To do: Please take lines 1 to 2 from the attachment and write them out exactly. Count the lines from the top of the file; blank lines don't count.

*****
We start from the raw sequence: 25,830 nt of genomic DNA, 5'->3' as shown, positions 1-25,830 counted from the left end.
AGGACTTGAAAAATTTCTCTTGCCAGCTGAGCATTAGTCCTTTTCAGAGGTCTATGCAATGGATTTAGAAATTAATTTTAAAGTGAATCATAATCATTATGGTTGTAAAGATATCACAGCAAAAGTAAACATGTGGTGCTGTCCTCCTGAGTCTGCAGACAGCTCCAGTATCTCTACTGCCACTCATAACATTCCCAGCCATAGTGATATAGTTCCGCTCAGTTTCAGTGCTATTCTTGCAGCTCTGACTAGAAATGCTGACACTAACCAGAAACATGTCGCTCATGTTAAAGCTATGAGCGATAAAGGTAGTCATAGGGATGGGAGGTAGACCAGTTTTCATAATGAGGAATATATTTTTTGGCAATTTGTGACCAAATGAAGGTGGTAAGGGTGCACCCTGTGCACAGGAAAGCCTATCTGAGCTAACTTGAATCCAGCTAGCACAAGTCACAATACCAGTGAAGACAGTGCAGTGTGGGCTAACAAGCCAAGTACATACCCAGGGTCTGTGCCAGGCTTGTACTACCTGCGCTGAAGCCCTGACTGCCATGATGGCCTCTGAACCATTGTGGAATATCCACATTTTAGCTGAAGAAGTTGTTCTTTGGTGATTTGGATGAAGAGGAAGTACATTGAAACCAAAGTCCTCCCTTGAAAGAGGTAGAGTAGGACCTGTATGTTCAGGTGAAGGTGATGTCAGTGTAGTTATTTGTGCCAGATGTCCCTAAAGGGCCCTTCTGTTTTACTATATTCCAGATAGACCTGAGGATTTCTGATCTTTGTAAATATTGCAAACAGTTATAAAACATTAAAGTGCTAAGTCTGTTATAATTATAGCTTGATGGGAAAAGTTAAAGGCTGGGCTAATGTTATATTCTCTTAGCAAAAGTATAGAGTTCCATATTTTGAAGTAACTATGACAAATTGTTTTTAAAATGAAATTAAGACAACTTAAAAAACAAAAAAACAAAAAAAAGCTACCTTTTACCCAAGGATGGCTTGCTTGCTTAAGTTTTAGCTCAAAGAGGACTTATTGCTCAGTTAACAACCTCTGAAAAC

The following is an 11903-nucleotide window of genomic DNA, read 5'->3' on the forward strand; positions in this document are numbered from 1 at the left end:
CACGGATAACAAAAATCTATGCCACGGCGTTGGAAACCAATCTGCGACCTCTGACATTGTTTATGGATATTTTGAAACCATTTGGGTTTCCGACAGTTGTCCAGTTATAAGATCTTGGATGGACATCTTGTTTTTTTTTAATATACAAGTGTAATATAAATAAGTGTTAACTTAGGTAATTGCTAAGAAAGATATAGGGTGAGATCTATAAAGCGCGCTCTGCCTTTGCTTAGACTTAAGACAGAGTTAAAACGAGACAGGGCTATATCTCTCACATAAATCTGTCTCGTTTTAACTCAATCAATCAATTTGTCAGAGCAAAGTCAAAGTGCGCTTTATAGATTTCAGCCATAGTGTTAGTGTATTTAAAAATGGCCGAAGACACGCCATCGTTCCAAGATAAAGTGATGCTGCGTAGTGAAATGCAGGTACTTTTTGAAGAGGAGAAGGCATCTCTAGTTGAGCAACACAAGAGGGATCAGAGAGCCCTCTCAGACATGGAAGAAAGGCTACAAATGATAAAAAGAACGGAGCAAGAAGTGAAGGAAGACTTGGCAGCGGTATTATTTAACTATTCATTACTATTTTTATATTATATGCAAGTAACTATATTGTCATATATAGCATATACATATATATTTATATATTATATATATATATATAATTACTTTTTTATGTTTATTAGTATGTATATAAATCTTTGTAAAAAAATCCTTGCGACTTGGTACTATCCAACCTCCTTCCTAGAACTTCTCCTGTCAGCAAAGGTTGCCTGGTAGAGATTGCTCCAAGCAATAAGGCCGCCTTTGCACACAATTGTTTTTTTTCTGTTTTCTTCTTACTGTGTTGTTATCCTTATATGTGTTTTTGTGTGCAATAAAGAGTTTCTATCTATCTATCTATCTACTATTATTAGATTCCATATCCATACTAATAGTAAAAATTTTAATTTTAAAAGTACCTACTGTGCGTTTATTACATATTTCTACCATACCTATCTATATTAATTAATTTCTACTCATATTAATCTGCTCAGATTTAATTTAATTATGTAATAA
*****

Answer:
We start from the raw sequence: 25,830 nt of genomic DNA, 5'->3' as shown, positions 1-25,830 counted from the left end.
AGGACTTGAAAAATTTCTCTTGCCAGCTGAGCATTAGTCCTTTTCAGAGGTCTATGCAATGGATTTAGAAATTAATTTTAAAGTGAATCATAATCATTATGGTTGTAAAGATATCACAGCAAAAGTAAACATGTGGTGCTGTCCTCCTGAGTCTGCAGACAGCTCCAGTATCTCTACTGCCACTCATAACATTCCCAGCCATAGTGATATAGTTCCGCTCAGTTTCAGTGCTATTCTTGCAGCTCTGACTAGAAATGCTGACACTAACCAGAAACATGTCGCTCATGTTAAAGCTATGAGCGATAAAGGTAGTCATAGGGATGGGAGGTAGACCAGTTTTCATAATGAGGAATATATTTTTTGGCAATTTGTGACCAAATGAAGGTGGTAAGGGTGCACCCTGTGCACAGGAAAGCCTATCTGAGCTAACTTGAATCCAGCTAGCACAAGTCACAATACCAGTGAAGACAGTGCAGTGTGGGCTAACAAGCCAAGTACATACCCAGGGTCTGTGCCAGGCTTGTACTACCTGCGCTGAAGCCCTGACTGCCATGATGGCCTCTGAACCATTGTGGAATATCCACATTTTAGCTGAAGAAGTTGTTCTTTGGTGATTTGGATGAAGAGGAAGTACATTGAAACCAAAGTCCTCCCTTGAAAGAGGTAGAGTAGGACCTGTATGTTCAGGTGAAGGTGATGTCAGTGTAGTTATTTGTGCCAGATGTCCCTAAAGGGCCCTTCTGTTTTACTATATTCCAGATAGACCTGAGGATTTCTGATCTTTGTAAATATTGCAAACAGTTATAAAACATTAAAGTGCTAAGTCTGTTATAATTATAGCTTGATGGGAAAAGTTAAAGGCTGGGCTAATGTTATATTCTCTTAGCAAAAGTATAGAGTTCCATATTTTGAAGTAACTATGACAAATTGTTTTTAAAATGAAATTAAGACAACTTAAAAAACAAAAAAACAAAAAAAAGCTACCTTTTACCCAAGGATGGCTTGCTTGCTTAAGTTTTAGCTCAAAGAGGACTTATTGCTCAGTTAACAACCTCTGAAAAC